Feeding and Trophic Ecology of Invasive Blue Catfish (Ictalurus furcatus) in the Nanticoke River, Chesapeake Bay


Author/Creator ORCID



Type of Work


Biological Sciences


Master of Science in Applied Biology

Citation of Original Publication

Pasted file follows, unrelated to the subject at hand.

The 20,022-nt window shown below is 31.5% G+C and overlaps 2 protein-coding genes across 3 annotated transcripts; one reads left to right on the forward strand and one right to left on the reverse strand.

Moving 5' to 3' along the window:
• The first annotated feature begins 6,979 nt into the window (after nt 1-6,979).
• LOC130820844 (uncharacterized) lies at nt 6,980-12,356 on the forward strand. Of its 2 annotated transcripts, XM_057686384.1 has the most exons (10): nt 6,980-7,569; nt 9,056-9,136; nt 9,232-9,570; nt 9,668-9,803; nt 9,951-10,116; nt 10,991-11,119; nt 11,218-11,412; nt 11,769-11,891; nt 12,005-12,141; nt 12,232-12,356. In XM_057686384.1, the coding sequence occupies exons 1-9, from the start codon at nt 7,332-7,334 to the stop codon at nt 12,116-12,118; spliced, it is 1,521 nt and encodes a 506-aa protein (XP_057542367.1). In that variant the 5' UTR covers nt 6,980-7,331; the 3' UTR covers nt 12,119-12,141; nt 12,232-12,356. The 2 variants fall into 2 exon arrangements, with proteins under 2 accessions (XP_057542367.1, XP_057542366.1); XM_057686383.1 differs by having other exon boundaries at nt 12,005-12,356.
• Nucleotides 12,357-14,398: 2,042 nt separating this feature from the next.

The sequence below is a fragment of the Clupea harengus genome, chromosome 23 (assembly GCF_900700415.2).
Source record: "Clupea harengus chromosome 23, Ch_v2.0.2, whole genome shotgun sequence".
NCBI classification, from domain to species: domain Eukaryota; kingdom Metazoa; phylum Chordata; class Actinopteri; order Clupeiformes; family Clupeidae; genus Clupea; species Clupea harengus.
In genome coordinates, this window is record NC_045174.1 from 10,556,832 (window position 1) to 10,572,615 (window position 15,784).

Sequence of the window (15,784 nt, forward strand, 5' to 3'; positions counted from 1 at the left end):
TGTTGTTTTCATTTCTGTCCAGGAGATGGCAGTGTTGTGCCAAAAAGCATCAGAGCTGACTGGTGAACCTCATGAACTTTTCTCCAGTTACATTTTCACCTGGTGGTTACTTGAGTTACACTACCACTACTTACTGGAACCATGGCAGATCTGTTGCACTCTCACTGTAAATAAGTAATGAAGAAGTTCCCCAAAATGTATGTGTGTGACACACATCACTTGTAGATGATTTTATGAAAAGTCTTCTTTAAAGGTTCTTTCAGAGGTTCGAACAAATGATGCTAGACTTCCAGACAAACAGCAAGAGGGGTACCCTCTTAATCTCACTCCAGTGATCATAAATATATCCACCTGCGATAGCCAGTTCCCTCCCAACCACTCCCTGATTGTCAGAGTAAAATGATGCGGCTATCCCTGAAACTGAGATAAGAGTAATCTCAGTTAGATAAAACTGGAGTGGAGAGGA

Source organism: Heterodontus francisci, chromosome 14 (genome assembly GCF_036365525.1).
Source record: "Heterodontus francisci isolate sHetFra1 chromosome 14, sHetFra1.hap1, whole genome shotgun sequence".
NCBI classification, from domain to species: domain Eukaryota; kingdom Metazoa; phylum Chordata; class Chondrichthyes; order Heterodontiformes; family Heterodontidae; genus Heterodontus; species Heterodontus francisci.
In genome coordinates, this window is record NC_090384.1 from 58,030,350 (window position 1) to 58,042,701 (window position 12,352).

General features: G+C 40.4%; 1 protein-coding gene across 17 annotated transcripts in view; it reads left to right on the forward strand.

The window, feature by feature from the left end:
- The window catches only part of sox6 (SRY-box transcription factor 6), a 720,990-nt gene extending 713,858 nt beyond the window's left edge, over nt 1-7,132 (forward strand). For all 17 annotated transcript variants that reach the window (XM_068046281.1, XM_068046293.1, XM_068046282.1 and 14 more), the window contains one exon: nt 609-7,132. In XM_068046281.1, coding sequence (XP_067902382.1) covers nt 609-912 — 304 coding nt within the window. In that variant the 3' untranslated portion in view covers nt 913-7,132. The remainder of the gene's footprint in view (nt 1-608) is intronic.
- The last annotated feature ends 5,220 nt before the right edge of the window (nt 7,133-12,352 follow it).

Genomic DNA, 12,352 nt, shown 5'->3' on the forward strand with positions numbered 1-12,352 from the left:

Blue Catfish Ictalurus furcatus were introduced into Western Shore tributaries of the Chesapeake Bay in the 1970s to provide fishing opportunities and are now classified as an invasive species due to their negative economic and ecological impacts. By the 2000s, these invasive ictalurids expanded into tributaries along the Eastern Shore, which possess unique ecological characteristics, potentially driving local differences in the feeding and trophic ecology of invasive Blue Catfish. As opportunistic, generalist feeders, variability in prey availability may be evident in the diet of Blue Catfish. This study investigates the diet composition and trophic interactions of Blue Catfish in the Nanticoke River watershed, on the Chesapeake Bay’s Eastern Shore, using stomach content and stable isotope analyses. Stable isotope analysis of carbon, nitrogen, and sulfur in bulk muscle tissue suggest that Blue Catfish consume marine-derived nutrients and feed at a high trophic level. However, effluent from wastewater treatment plants and agricultural sources may influence δ15N and δ34S values. Stomach contents from Blue Catfish (n = 557) reveal size-based variability in prey and moderate local differences in diet composition compared to other Atlantic slope tributaries. Blue Catfish >350mm total length frequently preyed on seasonally available economically and ecologically significant species, including river herring Alosa spp., blue crab Callinectes sapidus, White Perch Morone americana, and Atlantic Menhaden Brevoortia tyrannus. These ecological insights inform fisheries management of invasive Blue Catfish and prey species on the Eastern Shore of the Chesapeake Bay.